How Dublin Became a Smart City, Part Two

This series examines how wooing major tech firms and supporting academic researchers is helping to transform the Irish capital.
By Mary Catherine O'Connor

It's still early days for the Pervasive Nation program, but there could be many projects within Dublin, from trash collection to bicycle-sharing schemes to building energy or security applications, in which the network it develops will be utilized.

McDonald says that IoT technologies have wide applicability in a fundamental task of city governments: trying to monitor distributed systems on a large scale and then seeking ways to improve or fix those systems. "So anything that can automate that approach for a city is extremely valuable," he states.

Smart-City Lessons Learned
Jamie Cudden, the manager of Smart Dublin, a city-wide effort to coordinate and amplify smart-city projects being developed throughout Dublin, says that by opening itself up to a good deal of experimentation and testbed activity related to smart-city projects, Dublin is also learning valuable lessons about the potential and limits of technology to address urban issues—and those of working with the private sector as well.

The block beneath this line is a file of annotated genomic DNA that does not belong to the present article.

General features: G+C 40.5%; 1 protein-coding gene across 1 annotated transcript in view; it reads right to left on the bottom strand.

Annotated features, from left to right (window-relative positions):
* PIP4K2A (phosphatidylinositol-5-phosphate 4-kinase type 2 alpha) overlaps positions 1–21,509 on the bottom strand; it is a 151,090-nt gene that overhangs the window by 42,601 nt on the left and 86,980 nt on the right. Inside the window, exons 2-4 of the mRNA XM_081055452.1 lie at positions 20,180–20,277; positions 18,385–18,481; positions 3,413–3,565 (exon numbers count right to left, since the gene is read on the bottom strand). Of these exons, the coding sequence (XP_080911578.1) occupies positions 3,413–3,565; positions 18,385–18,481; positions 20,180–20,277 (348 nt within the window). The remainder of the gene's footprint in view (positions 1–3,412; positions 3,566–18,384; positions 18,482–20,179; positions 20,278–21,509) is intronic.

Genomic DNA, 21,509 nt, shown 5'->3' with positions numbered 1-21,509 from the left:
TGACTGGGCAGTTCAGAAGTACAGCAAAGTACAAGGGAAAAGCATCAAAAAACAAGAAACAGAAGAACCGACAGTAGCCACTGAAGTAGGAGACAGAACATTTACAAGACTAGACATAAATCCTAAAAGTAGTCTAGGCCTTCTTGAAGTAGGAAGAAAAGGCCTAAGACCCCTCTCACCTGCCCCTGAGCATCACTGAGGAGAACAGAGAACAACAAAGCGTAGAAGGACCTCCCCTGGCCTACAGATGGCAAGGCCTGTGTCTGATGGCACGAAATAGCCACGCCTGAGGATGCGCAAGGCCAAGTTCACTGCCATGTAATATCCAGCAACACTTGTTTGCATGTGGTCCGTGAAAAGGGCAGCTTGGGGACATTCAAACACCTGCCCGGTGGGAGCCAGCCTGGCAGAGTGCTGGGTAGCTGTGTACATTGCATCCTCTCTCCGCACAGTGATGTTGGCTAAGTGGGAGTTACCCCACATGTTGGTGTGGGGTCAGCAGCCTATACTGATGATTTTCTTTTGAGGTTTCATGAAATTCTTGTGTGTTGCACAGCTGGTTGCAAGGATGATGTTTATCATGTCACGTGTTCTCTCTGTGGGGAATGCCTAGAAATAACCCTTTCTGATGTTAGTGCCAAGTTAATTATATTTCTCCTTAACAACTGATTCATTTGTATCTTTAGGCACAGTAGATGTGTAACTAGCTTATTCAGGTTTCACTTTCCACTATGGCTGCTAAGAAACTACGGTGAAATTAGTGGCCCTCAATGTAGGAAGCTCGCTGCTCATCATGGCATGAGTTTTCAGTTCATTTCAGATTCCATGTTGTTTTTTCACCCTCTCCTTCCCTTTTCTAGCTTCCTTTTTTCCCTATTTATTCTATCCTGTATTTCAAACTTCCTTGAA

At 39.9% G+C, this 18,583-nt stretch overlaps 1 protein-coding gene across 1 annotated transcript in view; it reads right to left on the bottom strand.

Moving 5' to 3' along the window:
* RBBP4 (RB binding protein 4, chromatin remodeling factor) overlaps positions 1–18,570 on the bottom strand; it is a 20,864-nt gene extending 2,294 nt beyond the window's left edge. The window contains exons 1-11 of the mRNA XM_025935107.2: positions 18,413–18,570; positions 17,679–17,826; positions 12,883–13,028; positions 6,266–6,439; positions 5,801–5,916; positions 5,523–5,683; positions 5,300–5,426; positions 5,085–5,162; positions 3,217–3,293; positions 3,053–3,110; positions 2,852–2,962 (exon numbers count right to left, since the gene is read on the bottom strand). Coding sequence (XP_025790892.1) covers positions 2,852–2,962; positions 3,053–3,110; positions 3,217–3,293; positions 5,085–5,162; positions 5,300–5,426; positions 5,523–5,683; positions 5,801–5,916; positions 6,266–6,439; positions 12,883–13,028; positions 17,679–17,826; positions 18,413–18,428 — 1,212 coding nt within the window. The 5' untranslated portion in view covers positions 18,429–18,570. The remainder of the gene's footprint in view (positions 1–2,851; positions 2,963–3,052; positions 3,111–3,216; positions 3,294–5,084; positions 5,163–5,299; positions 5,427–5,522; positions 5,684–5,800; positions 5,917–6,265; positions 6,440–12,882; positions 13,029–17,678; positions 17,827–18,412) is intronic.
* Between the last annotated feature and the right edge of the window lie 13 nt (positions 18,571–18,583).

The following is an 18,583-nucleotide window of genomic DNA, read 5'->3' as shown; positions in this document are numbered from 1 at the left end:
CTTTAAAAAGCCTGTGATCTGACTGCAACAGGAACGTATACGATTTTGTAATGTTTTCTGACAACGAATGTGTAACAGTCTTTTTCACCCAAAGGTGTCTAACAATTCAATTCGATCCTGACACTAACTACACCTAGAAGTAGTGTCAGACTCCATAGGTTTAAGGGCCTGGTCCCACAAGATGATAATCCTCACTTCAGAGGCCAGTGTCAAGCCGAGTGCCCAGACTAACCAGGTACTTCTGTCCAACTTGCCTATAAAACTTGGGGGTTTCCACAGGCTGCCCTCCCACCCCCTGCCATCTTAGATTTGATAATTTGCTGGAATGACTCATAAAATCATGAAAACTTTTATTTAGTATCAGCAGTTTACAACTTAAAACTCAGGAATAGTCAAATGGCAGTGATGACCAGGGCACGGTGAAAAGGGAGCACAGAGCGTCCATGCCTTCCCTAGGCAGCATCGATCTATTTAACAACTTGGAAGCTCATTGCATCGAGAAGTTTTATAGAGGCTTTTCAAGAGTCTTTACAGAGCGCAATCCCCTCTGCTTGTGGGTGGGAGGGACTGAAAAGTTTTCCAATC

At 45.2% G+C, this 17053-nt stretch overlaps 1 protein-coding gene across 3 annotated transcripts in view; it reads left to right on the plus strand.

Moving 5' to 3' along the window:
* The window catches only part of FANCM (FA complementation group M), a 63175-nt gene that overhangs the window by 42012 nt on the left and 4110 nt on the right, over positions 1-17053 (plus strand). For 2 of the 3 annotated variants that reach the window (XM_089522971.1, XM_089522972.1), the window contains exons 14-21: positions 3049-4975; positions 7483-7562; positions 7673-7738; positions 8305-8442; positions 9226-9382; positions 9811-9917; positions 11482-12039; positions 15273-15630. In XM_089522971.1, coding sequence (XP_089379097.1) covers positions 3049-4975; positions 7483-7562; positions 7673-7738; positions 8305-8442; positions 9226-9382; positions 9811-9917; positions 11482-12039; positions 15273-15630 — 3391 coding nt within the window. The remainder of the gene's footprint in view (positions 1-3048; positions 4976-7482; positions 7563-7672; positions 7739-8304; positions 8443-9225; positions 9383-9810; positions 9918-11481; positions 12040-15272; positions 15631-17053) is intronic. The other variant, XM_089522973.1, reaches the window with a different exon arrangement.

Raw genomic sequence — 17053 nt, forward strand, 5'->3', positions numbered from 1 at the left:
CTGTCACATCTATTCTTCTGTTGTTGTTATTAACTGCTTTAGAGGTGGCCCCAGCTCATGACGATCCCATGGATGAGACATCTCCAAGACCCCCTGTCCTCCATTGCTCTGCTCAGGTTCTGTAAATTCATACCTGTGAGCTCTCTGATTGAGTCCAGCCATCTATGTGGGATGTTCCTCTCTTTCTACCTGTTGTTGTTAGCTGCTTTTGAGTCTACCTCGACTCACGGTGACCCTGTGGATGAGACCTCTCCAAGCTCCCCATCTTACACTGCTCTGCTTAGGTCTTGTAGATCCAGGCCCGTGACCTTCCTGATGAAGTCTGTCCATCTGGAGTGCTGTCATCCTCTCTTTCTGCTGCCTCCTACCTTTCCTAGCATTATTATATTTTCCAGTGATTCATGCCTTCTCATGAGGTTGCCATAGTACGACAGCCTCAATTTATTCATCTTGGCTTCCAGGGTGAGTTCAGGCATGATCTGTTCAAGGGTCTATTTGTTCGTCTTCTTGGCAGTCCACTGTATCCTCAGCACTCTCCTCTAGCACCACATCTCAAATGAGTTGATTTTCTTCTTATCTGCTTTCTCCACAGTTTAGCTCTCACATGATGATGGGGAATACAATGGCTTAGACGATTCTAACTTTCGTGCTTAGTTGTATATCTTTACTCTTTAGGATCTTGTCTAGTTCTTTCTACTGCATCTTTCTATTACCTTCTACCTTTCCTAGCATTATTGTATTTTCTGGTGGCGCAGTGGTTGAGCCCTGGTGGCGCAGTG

"I think [it has taken] a couple iterations of smart-city projects," Cudden says, "but now cities are taking a more bottom-up approach, looking to engage startups and small and medium enterprises. And we're being better about procuring and selecting technology, to avoid being locked in to specific providers."

The first thing, Cudden notes, is to acknowledge that cities are big organizations. "It takes time to get people thinking in different ways [about how to run a city]," he says. "We're still at early stages." What's more, he adds, it is important for city governments and technology providers alike to have conversations across departments and agencies, because doing so might lead multiple departments to find value from a single technological approach to solving a problem.

Finally, Cudden says, it is vital for cities to remain focused on those problems, and to avoid the temptation to use technology for the sake of doing so. "You can quickly go wrong and lose efficiency instead of gain it," he states.

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